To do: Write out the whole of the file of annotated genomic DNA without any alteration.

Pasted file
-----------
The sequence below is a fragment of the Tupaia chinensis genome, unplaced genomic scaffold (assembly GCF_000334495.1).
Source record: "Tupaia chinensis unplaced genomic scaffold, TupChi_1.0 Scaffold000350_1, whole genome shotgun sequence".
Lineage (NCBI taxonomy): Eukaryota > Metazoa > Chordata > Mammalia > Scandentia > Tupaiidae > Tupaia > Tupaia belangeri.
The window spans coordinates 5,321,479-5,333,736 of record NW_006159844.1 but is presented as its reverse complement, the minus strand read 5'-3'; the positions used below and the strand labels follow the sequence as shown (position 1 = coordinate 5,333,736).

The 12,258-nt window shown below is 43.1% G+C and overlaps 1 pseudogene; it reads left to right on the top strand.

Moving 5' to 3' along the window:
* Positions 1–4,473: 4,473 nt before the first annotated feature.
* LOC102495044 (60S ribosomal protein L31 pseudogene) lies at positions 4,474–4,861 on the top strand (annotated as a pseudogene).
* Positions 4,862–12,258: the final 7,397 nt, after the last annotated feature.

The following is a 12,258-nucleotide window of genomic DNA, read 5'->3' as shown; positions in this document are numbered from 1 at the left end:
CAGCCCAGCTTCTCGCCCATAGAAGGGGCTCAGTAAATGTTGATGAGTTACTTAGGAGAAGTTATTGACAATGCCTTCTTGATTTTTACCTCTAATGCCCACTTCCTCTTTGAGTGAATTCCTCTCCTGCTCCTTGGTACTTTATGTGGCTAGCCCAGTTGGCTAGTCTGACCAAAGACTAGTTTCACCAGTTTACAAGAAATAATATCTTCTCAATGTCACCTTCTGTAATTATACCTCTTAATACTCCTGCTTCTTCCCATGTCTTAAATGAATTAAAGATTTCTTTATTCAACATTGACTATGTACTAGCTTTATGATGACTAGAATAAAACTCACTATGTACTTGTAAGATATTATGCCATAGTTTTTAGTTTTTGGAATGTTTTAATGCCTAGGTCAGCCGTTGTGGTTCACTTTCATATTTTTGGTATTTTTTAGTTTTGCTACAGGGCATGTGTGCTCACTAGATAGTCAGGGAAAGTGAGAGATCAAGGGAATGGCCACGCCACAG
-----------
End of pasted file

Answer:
The sequence below is a fragment of the Tupaia chinensis genome, unplaced genomic scaffold (assembly GCF_000334495.1).
Source record: "Tupaia chinensis unplaced genomic scaffold, TupChi_1.0 Scaffold000350_1, whole genome shotgun sequence".
Lineage (NCBI taxonomy): Eukaryota > Metazoa > Chordata > Mammalia > Scandentia > Tupaiidae > Tupaia > Tupaia belangeri.
The window spans coordinates 5,321,479-5,333,736 of record NW_006159844.1 but is presented as its reverse complement, the minus strand read 5'-3'; the positions used below and the strand labels follow the sequence as shown (position 1 = coordinate 5,333,736).

The 12,258-nt window shown below is 43.1% G+C and overlaps 1 pseudogene; it reads left to right on the top strand.

Moving 5' to 3' along the window:
* Positions 1–4,473: 4,473 nt before the first annotated feature.
* LOC102495044 (60S ribosomal protein L31 pseudogene) lies at positions 4,474–4,861 on the top strand (annotated as a pseudogene).
* Positions 4,862–12,258: the final 7,397 nt, after the last annotated feature.

The following is a 12,258-nucleotide window of genomic DNA, read 5'->3' as shown; positions in this document are numbered from 1 at the left end:
CAGCCCAGCTTCTCGCCCATAGAAGGGGCTCAGTAAATGTTGATGAGTTACTTAGGAGAAGTTATTGACAATGCCTTCTTGATTTTTACCTCTAATGCCCACTTCCTCTTTGAGTGAATTCCTCTCCTGCTCCTTGGTACTTTATGTGGCTAGCCCAGTTGGCTAGTCTGACCAAAGACTAGTTTCACCAGTTTACAAGAAATAATATCTTCTCAATGTCACCTTCTGTAATTATACCTCTTAATACTCCTGCTTCTTCCCATGTCTTAAATGAATTAAAGATTTCTTTATTCAACATTGACTATGTACTAGCTTTATGATGACTAGAATAAAACTCACTATGTACTTGTAAGATATTATGCCATAGTTTTTAGTTTTTGGAATGTTTTAATGCCTAGGTCAGCCGTTGTGGTTCACTTTCATATTTTTGGTATTTTTTAGTTTTGCTACAGGGCATGTGTGCTCACTAGATAGTCAGGGAAAGTGAGAGATCAAGGGAATGGCCACGCCACAG